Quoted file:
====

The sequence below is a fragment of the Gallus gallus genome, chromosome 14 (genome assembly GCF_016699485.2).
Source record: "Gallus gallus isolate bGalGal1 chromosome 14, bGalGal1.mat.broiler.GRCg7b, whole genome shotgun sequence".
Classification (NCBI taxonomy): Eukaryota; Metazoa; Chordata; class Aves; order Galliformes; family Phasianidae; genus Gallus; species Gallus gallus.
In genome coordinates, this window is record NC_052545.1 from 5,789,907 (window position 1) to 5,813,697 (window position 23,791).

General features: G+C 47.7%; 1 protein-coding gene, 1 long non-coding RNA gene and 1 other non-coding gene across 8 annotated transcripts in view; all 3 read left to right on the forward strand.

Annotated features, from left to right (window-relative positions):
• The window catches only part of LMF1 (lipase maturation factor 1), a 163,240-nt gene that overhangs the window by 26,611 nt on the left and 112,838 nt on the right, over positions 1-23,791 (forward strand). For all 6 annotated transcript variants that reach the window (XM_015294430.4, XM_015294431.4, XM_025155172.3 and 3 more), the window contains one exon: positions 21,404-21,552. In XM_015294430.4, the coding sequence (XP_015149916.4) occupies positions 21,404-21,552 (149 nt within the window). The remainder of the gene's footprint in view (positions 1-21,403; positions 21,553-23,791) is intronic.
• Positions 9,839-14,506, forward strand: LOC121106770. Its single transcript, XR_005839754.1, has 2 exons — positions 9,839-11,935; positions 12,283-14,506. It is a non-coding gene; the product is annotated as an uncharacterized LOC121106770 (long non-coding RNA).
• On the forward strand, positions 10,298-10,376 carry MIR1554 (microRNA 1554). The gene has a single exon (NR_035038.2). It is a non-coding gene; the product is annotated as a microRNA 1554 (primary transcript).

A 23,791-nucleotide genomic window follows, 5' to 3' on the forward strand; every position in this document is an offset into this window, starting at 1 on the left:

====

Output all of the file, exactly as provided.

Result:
The sequence below is a fragment of the Gallus gallus genome, chromosome 14 (genome assembly GCF_016699485.2).
Source record: "Gallus gallus isolate bGalGal1 chromosome 14, bGalGal1.mat.broiler.GRCg7b, whole genome shotgun sequence".
Classification (NCBI taxonomy): Eukaryota; Metazoa; Chordata; class Aves; order Galliformes; family Phasianidae; genus Gallus; species Gallus gallus.
In genome coordinates, this window is record NC_052545.1 from 5,789,907 (window position 1) to 5,813,697 (window position 23,791).

General features: G+C 47.7%; 1 protein-coding gene, 1 long non-coding RNA gene and 1 other non-coding gene across 8 annotated transcripts in view; all 3 read left to right on the forward strand.

Annotated features, from left to right (window-relative positions):
• The window catches only part of LMF1 (lipase maturation factor 1), a 163,240-nt gene that overhangs the window by 26,611 nt on the left and 112,838 nt on the right, over positions 1-23,791 (forward strand). For all 6 annotated transcript variants that reach the window (XM_015294430.4, XM_015294431.4, XM_025155172.3 and 3 more), the window contains one exon: positions 21,404-21,552. In XM_015294430.4, the coding sequence (XP_015149916.4) occupies positions 21,404-21,552 (149 nt within the window). The remainder of the gene's footprint in view (positions 1-21,403; positions 21,553-23,791) is intronic.
• Positions 9,839-14,506, forward strand: LOC121106770. Its single transcript, XR_005839754.1, has 2 exons — positions 9,839-11,935; positions 12,283-14,506. It is a non-coding gene; the product is annotated as an uncharacterized LOC121106770 (long non-coding RNA).
• On the forward strand, positions 10,298-10,376 carry MIR1554 (microRNA 1554). The gene has a single exon (NR_035038.2). It is a non-coding gene; the product is annotated as a microRNA 1554 (primary transcript).

A 23,791-nucleotide genomic window follows, 5' to 3' on the forward strand; every position in this document is an offset into this window, starting at 1 on the left: